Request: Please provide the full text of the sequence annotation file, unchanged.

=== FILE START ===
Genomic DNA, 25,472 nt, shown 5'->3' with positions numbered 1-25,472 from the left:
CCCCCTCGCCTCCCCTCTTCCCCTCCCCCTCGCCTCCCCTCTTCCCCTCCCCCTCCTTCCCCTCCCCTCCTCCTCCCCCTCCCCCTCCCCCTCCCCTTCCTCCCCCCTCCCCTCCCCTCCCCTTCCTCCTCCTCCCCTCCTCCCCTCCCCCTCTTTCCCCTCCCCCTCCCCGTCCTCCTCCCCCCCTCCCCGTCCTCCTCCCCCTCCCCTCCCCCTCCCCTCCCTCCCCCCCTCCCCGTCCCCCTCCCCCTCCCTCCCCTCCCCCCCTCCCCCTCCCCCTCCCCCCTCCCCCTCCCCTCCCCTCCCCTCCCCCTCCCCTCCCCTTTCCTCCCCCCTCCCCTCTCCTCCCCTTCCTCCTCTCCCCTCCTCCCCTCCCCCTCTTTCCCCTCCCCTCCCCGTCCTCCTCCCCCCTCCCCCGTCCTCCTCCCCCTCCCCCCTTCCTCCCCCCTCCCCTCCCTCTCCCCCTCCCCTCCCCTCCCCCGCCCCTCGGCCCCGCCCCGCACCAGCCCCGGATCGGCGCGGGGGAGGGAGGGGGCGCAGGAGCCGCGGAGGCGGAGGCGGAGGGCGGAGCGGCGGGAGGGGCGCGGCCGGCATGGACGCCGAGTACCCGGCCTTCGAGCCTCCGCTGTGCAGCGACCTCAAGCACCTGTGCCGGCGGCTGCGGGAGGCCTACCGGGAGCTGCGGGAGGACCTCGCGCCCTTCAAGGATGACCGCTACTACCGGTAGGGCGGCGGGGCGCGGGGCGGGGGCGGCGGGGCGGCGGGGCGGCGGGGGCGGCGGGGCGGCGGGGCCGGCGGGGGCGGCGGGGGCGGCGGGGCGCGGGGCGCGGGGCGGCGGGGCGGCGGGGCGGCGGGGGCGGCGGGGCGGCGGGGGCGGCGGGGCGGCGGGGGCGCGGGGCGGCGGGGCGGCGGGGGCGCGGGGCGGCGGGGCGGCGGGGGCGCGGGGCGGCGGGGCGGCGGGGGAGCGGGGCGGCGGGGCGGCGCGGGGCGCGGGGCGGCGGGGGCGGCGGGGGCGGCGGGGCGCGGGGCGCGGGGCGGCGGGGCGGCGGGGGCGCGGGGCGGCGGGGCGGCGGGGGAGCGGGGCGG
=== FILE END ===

Genomic DNA, 25,472 nt, shown 5'->3' with positions numbered 1-25,472 from the left:
CCCCCTCGCCTCCCCTCTTCCCCTCCCCCTCGCCTCCCCTCTTCCCCTCCCCCTCCTTCCCCTCCCCTCCTCCTCCCCCTCCCCCTCCCCCTCCCCTTCCTCCCCCCTCCCCTCCCCTCCCCTTCCTCCTCCTCCCCTCCTCCCCTCCCCCTCTTTCCCCTCCCCCTCCCCGTCCTCCTCCCCCCCTCCCCGTCCTCCTCCCCCTCCCCTCCCCCTCCCCTCCCTCCCCCCCTCCCCGTCCCCCTCCCCCTCCCTCCCCTCCCCCCCTCCCCCTCCCCCTCCCCCCTCCCCCTCCCCTCCCCTCCCCTCCCCCTCCCCTCCCCTTTCCTCCCCCCTCCCCTCTCCTCCCCTTCCTCCTCTCCCCTCCTCCCCTCCCCCTCTTTCCCCTCCCCTCCCCGTCCTCCTCCCCCCTCCCCCGTCCTCCTCCCCCTCCCCCCTTCCTCCCCCCTCCCCTCCCTCTCCCCCTCCCCTCCCCTCCCCCGCCCCTCGGCCCCGCCCCGCACCAGCCCCGGATCGGCGCGGGGGAGGGAGGGGGCGCAGGAGCCGCGGAGGCGGAGGCGGAGGGCGGAGCGGCGGGAGGGGCGCGGCCGGCATGGACGCCGAGTACCCGGCCTTCGAGCCTCCGCTGTGCAGCGACCTCAAGCACCTGTGCCGGCGGCTGCGGGAGGCCTACCGGGAGCTGCGGGAGGACCTCGCGCCCTTCAAGGATGACCGCTACTACCGGTAGGGCGGCGGGGCGCGGGGCGGGGGCGGCGGGGCGGCGGGGCGGCGGGGGCGGCGGGGCGGCGGGGCCGGCGGGGGCGGCGGGGGCGGCGGGGCGCGGGGCGCGGGGCGGCGGGGCGGCGGGGCGGCGGGGGCGGCGGGGCGGCGGGGGCGGCGGGGCGGCGGGGGCGCGGGGCGGCGGGGCGGCGGGGGCGCGGGGCGGCGGGGCGGCGGGGGCGCGGGGCGGCGGGGCGGCGGGGGAGCGGGGCGGCGGGGCGGCGCGGGGCGCGGGGCGGCGGGGGCGGCGGGGGCGGCGGGGCGCGGGGCGCGGGGCGGCGGGGCGGCGGGGGCGCGGGGCGGCGGGGCGGCGGGGGAGCGGGGCGG